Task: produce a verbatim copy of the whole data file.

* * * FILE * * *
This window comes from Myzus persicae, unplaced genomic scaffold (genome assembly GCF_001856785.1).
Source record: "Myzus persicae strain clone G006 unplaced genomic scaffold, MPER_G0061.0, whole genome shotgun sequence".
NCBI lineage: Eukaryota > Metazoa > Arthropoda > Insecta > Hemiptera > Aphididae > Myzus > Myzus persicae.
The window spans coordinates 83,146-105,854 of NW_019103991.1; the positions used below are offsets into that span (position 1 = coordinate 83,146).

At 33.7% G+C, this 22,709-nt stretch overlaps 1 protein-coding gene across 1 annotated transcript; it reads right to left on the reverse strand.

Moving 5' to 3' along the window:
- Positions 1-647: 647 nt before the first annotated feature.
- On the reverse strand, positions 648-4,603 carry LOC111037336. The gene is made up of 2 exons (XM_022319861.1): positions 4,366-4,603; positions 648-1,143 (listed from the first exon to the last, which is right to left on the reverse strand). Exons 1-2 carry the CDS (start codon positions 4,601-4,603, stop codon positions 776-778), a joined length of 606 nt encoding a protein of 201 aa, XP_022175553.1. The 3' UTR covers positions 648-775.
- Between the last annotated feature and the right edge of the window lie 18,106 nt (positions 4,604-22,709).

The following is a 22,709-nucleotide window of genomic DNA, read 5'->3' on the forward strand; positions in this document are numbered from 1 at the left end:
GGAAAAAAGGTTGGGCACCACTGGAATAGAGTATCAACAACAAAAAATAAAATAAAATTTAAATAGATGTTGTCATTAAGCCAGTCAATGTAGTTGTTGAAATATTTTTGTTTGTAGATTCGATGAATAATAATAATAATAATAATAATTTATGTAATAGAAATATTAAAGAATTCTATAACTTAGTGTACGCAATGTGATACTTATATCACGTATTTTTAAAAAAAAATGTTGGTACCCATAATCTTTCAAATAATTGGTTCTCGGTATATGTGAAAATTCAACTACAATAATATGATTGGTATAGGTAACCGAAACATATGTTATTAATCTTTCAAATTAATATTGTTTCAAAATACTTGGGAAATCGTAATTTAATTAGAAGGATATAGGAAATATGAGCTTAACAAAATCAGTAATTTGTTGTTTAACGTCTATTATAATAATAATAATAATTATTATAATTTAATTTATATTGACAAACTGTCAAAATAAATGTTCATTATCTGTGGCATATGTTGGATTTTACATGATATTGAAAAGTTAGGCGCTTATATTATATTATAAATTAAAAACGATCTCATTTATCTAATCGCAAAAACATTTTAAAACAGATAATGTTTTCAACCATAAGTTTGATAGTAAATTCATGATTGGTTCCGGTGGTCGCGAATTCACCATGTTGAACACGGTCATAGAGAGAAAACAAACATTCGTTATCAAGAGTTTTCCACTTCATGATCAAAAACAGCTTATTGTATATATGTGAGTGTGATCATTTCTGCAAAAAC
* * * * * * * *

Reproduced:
This window comes from Myzus persicae, unplaced genomic scaffold (genome assembly GCF_001856785.1).
Source record: "Myzus persicae strain clone G006 unplaced genomic scaffold, MPER_G0061.0, whole genome shotgun sequence".
NCBI lineage: Eukaryota > Metazoa > Arthropoda > Insecta > Hemiptera > Aphididae > Myzus > Myzus persicae.
The window spans coordinates 83,146-105,854 of NW_019103991.1; the positions used below are offsets into that span (position 1 = coordinate 83,146).

At 33.7% G+C, this 22,709-nt stretch overlaps 1 protein-coding gene across 1 annotated transcript; it reads right to left on the reverse strand.

Moving 5' to 3' along the window:
- Positions 1-647: 647 nt before the first annotated feature.
- On the reverse strand, positions 648-4,603 carry LOC111037336. The gene is made up of 2 exons (XM_022319861.1): positions 4,366-4,603; positions 648-1,143 (listed from the first exon to the last, which is right to left on the reverse strand). Exons 1-2 carry the CDS (start codon positions 4,601-4,603, stop codon positions 776-778), a joined length of 606 nt encoding a protein of 201 aa, XP_022175553.1. The 3' UTR covers positions 648-775.
- Between the last annotated feature and the right edge of the window lie 18,106 nt (positions 4,604-22,709).

The following is a 22,709-nucleotide window of genomic DNA, read 5'->3' on the forward strand; positions in this document are numbered from 1 at the left end:
GGAAAAAAGGTTGGGCACCACTGGAATAGAGTATCAACAACAAAAAATAAAATAAAATTTAAATAGATGTTGTCATTAAGCCAGTCAATGTAGTTGTTGAAATATTTTTGTTTGTAGATTCGATGAATAATAATAATAATAATAATAATTTATGTAATAGAAATATTAAAGAATTCTATAACTTAGTGTACGCAATGTGATACTTATATCACGTATTTTTAAAAAAAAATGTTGGTACCCATAATCTTTCAAATAATTGGTTCTCGGTATATGTGAAAATTCAACTACAATAATATGATTGGTATAGGTAACCGAAACATATGTTATTAATCTTTCAAATTAATATTGTTTCAAAATACTTGGGAAATCGTAATTTAATTAGAAGGATATAGGAAATATGAGCTTAACAAAATCAGTAATTTGTTGTTTAACGTCTATTATAATAATAATAATAATTATTATAATTTAATTTATATTGACAAACTGTCAAAATAAATGTTCATTATCTGTGGCATATGTTGGATTTTACATGATATTGAAAAGTTAGGCGCTTATATTATATTATAAATTAAAAACGATCTCATTTATCTAATCGCAAAAACATTTTAAAACAGATAATGTTTTCAACCATAAGTTTGATAGTAAATTCATGATTGGTTCCGGTGGTCGCGAATTCACCATGTTGAACACGGTCATAGAGAGAAAACAAACATTCGTTATCAAGAGTTTTCCACTTCATGATCAAAAACAGCTTATTGTATATATGTGAGTGTGATCATTTCTGCAAAAAC